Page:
Tuesday, December 30, 2014

The Luck of the Irishman

     Standing in the Old Catholic Cemetery on Broadway in Galveston is the lovely white tombstone of Jeremiah Buckley, who was born across the ocean.

     An immigrant from Larka, County Cork, Ireland, Buckley was a resourceful merchant whose obituary tells the story of a respected man who worked hard for his success.

Galveston Daily News, March 13, 1881, page 4

Death of Jeremiah Buckley

     "On March 1, 1881, at Fort Bend. In this State, Jeremiah Buckley breathed his last, aged fifty-five years. He was born in Cork, Ireland, in the year 1826 and came to the United States in 1849. After a residence of five years in Mobile, Alabama he removed to Galveston, were he laid the basis for a career of prosperity, which was only checked by the war of the States. Prior to its breaking out, Mr. Buckley had sailed for Europe to lay in a stock of foreign goods, suitable for the Southern market, intending on his return to supplement this stock with selections from Northern and Eastern marts of trade. But the cloud of war, at first no bigger than a man’s hand, spread over the whole country; ports were blockaded; commerce crushed; and Mr. Buckley’s assets were buried in the general ruin. 
With the recuperative faculties natural to his countrymen, he emerged from these financial misfortunes and re-established his business in Galveston, which he conducted successfully until 1873, when he became attracted by the pastoral life, and purchased a large farm in fort Bend County, where, as stated, his eventful life ended in the presence of his wife and other friends on the 1st instant. He had no children. His brother, to which he was much devoted, resides at Corpus Christi and is known as one of the largest wool-buyers in Western Texas, being also a large owner of sheep and lands in that section of the Empire State. Deceased, though right and exacting in business, had a warm, generous nature. His friendships, slowly made, were lasting. If the tide of adversity swept over any one to whom he felt kindly, his purse-strings at once flew open and material help was ungrudgingly and freely given, without solicitation. He was a many of marked individuality, and won his position in the battle of life by a fair but ferocious fight. His death is deeply regretted by the community in which he was so widely known and his remains were laid away by gentle hands and sorrowing hearts, which throbbed in unison with his during life. He has passed from earth to put on a purer, finer mold."

     It's a thoughtfully written, beautiful obituary.

     I haven't found the name of his widow, and with no children I wonder how long his name was remembered in the community. At least his beautiful marker certainly keeps his name alive to whomever wanders the rows of the Broadway cemeteries.

Wednesday, December 17, 2014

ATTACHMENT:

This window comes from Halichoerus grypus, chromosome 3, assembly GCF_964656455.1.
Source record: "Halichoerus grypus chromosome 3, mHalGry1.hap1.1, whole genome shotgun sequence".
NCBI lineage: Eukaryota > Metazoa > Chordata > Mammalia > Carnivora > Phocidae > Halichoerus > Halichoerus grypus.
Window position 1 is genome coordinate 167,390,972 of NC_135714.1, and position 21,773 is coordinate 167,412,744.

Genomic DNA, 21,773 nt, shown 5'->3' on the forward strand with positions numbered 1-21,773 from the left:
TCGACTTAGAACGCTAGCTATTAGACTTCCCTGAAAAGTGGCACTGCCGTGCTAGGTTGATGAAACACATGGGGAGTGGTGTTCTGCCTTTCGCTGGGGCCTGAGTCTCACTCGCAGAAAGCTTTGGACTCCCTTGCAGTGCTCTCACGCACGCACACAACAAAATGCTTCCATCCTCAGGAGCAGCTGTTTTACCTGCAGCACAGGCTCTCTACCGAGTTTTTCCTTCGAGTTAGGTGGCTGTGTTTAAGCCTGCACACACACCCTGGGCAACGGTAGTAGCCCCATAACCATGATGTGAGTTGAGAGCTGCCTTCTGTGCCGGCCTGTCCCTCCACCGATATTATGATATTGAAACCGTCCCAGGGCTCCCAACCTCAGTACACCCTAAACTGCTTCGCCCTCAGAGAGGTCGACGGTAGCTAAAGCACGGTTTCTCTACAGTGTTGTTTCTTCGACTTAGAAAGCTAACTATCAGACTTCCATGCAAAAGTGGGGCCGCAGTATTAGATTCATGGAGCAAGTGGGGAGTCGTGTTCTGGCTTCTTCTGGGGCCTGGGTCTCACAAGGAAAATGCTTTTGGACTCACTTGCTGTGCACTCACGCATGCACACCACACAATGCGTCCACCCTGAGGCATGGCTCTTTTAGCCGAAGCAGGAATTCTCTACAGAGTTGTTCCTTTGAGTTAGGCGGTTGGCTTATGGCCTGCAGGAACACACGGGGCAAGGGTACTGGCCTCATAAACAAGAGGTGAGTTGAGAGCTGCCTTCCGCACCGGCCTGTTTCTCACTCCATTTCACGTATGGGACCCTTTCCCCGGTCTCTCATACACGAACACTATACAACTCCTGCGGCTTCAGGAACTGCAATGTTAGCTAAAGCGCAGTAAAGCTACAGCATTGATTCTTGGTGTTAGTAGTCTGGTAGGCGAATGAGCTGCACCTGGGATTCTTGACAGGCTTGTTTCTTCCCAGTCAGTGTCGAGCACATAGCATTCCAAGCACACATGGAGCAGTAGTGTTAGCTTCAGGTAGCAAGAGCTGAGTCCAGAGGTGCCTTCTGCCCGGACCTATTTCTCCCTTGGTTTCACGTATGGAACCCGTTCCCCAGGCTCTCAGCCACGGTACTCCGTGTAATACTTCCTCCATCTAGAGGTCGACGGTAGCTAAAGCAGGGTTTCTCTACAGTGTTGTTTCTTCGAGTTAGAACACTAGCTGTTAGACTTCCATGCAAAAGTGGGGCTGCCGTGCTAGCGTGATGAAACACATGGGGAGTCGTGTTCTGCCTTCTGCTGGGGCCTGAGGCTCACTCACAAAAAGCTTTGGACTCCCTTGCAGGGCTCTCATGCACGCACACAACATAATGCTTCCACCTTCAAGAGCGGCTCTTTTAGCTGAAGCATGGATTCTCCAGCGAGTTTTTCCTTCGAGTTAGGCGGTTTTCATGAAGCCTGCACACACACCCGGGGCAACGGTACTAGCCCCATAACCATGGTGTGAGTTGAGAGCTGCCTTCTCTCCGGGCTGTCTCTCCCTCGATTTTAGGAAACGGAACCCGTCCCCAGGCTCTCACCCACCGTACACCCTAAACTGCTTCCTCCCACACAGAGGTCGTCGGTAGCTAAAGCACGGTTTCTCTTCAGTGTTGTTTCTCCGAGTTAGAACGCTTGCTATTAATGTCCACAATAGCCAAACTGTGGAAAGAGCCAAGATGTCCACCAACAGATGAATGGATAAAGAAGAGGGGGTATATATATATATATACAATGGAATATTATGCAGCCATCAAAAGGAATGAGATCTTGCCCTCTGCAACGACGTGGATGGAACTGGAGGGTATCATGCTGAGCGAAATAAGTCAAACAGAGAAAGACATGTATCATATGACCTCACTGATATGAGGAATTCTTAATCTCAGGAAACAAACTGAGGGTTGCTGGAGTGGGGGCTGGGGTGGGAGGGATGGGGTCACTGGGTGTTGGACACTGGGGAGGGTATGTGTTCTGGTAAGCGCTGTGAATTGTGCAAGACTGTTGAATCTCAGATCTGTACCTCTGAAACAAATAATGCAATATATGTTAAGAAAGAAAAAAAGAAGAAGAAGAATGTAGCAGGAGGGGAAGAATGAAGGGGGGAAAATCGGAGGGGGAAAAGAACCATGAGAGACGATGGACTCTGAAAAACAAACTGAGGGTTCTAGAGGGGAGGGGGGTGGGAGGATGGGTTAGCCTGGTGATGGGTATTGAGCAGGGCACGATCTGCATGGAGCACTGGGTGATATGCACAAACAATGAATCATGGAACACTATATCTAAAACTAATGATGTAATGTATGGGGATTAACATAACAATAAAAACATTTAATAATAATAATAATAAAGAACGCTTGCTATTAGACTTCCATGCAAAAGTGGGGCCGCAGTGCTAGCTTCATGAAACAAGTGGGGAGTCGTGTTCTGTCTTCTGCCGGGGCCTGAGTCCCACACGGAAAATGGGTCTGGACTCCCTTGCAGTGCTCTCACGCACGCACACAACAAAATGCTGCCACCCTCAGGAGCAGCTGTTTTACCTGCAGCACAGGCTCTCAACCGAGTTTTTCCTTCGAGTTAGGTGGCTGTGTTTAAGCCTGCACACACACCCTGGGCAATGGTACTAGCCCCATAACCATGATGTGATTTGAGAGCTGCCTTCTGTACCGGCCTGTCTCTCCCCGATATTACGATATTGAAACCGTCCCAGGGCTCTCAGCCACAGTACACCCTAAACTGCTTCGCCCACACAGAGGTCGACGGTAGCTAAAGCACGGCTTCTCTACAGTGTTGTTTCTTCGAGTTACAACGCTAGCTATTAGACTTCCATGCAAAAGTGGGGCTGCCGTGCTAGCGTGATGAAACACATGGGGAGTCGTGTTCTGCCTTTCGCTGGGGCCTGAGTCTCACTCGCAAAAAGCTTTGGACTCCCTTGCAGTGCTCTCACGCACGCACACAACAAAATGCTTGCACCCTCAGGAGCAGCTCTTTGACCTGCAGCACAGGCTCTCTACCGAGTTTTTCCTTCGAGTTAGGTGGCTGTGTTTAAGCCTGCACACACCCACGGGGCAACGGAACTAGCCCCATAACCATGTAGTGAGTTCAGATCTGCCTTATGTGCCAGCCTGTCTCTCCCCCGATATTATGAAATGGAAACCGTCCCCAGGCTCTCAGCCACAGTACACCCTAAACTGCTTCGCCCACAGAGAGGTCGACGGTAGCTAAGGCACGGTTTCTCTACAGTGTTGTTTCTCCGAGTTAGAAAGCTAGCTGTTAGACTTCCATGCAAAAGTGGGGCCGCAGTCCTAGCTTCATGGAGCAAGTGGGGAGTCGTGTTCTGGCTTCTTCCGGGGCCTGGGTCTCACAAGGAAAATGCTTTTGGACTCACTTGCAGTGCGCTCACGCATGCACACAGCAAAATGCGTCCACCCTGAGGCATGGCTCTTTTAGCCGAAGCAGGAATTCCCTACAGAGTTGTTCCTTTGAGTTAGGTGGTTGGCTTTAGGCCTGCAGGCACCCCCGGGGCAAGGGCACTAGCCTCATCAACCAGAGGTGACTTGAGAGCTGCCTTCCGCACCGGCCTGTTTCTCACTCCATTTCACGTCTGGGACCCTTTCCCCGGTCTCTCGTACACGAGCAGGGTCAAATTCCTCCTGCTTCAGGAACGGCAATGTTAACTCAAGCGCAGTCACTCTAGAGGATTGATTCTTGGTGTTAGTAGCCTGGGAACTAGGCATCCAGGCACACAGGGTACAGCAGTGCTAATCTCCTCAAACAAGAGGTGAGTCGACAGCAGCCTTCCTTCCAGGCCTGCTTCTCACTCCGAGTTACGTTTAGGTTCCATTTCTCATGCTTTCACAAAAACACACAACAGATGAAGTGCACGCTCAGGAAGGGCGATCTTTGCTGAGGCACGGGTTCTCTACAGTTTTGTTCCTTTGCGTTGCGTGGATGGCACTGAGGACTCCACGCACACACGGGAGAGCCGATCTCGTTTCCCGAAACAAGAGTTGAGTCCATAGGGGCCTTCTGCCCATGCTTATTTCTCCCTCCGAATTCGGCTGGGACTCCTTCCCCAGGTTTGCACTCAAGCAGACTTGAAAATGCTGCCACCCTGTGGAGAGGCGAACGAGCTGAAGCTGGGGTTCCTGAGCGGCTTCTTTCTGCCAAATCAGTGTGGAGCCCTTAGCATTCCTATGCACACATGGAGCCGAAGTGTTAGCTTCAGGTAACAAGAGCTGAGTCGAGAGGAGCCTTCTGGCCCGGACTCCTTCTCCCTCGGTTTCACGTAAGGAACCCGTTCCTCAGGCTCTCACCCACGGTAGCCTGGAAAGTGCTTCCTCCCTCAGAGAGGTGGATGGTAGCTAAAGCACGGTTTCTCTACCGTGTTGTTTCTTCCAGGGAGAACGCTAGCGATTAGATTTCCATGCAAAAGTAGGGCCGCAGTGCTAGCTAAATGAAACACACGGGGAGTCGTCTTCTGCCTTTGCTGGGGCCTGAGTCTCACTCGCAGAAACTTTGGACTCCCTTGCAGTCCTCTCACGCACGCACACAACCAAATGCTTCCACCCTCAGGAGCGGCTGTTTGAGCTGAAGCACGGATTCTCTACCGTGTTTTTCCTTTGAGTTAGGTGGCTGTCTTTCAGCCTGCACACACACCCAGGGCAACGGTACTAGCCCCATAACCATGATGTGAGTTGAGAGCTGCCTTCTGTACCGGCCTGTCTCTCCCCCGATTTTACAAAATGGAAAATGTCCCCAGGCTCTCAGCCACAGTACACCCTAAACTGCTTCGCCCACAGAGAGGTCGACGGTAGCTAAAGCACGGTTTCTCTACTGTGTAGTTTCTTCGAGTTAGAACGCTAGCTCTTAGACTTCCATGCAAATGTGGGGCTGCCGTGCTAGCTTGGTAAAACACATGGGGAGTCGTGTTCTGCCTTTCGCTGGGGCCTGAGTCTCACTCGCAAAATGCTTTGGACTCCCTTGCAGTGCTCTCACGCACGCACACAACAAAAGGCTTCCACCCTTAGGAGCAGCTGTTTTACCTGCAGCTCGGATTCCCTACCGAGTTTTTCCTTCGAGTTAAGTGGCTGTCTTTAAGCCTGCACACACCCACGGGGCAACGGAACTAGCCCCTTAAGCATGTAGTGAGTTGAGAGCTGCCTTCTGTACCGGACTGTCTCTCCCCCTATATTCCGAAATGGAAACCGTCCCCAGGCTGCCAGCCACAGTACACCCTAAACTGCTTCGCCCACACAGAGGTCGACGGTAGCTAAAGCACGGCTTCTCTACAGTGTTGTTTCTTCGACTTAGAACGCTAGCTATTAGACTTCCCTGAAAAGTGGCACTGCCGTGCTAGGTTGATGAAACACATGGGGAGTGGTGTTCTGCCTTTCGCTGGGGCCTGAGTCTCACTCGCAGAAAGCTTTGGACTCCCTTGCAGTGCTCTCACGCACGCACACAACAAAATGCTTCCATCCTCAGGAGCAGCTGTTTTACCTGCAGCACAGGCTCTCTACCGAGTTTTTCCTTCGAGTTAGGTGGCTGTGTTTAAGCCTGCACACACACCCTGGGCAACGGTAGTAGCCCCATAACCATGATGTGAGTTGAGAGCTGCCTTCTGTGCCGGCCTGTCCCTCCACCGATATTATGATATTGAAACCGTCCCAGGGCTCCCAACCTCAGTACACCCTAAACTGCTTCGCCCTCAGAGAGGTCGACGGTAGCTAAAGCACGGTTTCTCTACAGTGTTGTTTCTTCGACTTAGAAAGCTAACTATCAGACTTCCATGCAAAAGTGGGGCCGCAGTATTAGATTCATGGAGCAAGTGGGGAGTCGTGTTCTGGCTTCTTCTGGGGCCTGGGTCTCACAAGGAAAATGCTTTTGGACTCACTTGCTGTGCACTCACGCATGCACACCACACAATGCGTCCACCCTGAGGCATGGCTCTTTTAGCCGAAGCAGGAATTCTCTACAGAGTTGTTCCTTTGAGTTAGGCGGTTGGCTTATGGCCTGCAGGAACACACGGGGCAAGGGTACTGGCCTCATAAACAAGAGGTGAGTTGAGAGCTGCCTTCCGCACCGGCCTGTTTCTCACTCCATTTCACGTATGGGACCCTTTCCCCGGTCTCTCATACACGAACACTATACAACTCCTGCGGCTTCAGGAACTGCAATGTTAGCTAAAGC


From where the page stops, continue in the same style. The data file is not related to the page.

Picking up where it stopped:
Casket vs. Coffin: What's the Difference?

     While I was at a museum the other day, one of the archivists asked me a question that I hear often: "What is the difference between a coffin and a casket…or is there one?"

     I was glad I had the answer to share with her.

     Yes, there is a difference although we tend to use the two terms interchangeably.


     Wooden coffins, which came into use around the early part of the 16th century in the western world, typically have six sides, and the lid lifts off completely. Once the deceased was placed inside, the lid was nailed shut. Think about the classic Halloween decoration or old black-and-white vampire movies, and you have the idea.

     The silhouette is wider at the shoulders and narrows toward the feet. The only handles, if any at all, would have been functional loops of rope to carry it to the graveyard.


     You may be surprised that this was a term originally used for jewelry boxes. When the Victorian sensibilities of proper mourning and tribute came into fashion, the word "casket" began being used for the burial receptacles as well. It makes sense I suppose, since it would hold something precious and certainly sound kinder to the ears of those left behind.

     The casket is different in shape as well, being elongated and four-sided.

     Some caskets feature a split lid to allow for easier viewing of the deceased. This would have been impractical with wooden coffins. The lid of a casket is also hinged, so it is hover entirely detached from the lower portion.

     Lined with metal on the interior, unlike coffins, caskets also usually feature six metal handles for pallbearers. 

Bits of Related Trivia:

     The Greek word "kophinos," meaning basket, refers to the fact that wicker baskets were used in days gone by. There is a new interest in utilizing them for "green burials."

     Ancient Greeks often buried their dead in a sitting position in clay pottery.

     "Fittings" or "coffin furniture" were/are external details such as crucifixes, handles and name plates. The local mortician would often offer "rental" of such adornments which would then be removed immediately before burial. 

     "Trim" was a term used to refer to fabric used to line the interior of coffins.

     When a coffin is used to transport a deceased person it is called a "pall," hence the term "pallbearer" for those that carry it. The word can also refer to a cloth used to drape over the coffin.

     I hope that you found this posting interesting…and not too morbid.

     What bit of trivia do you have to share about the subject?